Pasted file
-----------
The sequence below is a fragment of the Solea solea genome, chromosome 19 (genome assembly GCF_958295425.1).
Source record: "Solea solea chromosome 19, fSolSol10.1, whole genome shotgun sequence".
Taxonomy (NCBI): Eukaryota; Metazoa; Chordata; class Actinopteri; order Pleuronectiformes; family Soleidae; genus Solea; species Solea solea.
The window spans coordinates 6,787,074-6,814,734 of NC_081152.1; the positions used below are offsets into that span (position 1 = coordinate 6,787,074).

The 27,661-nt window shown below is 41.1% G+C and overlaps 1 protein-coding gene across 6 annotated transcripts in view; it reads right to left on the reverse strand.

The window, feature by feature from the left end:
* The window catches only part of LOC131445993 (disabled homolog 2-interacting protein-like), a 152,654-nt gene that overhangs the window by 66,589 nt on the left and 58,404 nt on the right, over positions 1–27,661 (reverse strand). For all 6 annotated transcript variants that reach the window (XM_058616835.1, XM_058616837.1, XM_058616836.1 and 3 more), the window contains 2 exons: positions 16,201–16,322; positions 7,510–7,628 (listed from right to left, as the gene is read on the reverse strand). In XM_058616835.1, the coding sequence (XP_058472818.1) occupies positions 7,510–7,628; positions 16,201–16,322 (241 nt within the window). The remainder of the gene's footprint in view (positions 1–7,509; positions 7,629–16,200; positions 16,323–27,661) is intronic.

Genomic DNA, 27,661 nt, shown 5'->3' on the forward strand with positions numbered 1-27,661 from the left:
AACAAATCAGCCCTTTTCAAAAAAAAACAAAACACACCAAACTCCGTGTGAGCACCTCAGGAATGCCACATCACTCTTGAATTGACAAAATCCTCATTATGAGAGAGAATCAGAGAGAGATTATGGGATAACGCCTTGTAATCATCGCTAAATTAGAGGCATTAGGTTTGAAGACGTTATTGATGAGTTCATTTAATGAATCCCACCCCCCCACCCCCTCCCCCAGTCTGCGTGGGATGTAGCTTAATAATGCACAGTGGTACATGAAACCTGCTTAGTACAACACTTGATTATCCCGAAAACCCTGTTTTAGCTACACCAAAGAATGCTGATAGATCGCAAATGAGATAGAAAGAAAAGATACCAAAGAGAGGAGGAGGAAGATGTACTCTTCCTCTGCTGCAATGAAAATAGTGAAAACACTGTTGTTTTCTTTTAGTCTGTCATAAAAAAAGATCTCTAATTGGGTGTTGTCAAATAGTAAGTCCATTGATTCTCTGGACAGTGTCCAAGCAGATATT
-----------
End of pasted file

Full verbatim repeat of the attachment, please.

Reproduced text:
The sequence below is a fragment of the Solea solea genome, chromosome 19 (genome assembly GCF_958295425.1).
Source record: "Solea solea chromosome 19, fSolSol10.1, whole genome shotgun sequence".
Taxonomy (NCBI): Eukaryota; Metazoa; Chordata; class Actinopteri; order Pleuronectiformes; family Soleidae; genus Solea; species Solea solea.
The window spans coordinates 6,787,074-6,814,734 of NC_081152.1; the positions used below are offsets into that span (position 1 = coordinate 6,787,074).

The 27,661-nt window shown below is 41.1% G+C and overlaps 1 protein-coding gene across 6 annotated transcripts in view; it reads right to left on the reverse strand.

The window, feature by feature from the left end:
* The window catches only part of LOC131445993 (disabled homolog 2-interacting protein-like), a 152,654-nt gene that overhangs the window by 66,589 nt on the left and 58,404 nt on the right, over positions 1–27,661 (reverse strand). For all 6 annotated transcript variants that reach the window (XM_058616835.1, XM_058616837.1, XM_058616836.1 and 3 more), the window contains 2 exons: positions 16,201–16,322; positions 7,510–7,628 (listed from right to left, as the gene is read on the reverse strand). In XM_058616835.1, the coding sequence (XP_058472818.1) occupies positions 7,510–7,628; positions 16,201–16,322 (241 nt within the window). The remainder of the gene's footprint in view (positions 1–7,509; positions 7,629–16,200; positions 16,323–27,661) is intronic.

Genomic DNA, 27,661 nt, shown 5'->3' on the forward strand with positions numbered 1-27,661 from the left:
AACAAATCAGCCCTTTTCAAAAAAAAACAAAACACACCAAACTCCGTGTGAGCACCTCAGGAATGCCACATCACTCTTGAATTGACAAAATCCTCATTATGAGAGAGAATCAGAGAGAGATTATGGGATAACGCCTTGTAATCATCGCTAAATTAGAGGCATTAGGTTTGAAGACGTTATTGATGAGTTCATTTAATGAATCCCACCCCCCCACCCCCTCCCCCAGTCTGCGTGGGATGTAGCTTAATAATGCACAGTGGTACATGAAACCTGCTTAGTACAACACTTGATTATCCCGAAAACCCTGTTTTAGCTACACCAAAGAATGCTGATAGATCGCAAATGAGATAGAAAGAAAAGATACCAAAGAGAGGAGGAGGAAGATGTACTCTTCCTCTGCTGCAATGAAAATAGTGAAAACACTGTTGTTTTCTTTTAGTCTGTCATAAAAAAAGATCTCTAATTGGGTGTTGTCAAATAGTAAGTCCATTGATTCTCTGGACAGTGTCCAAGCAGATATT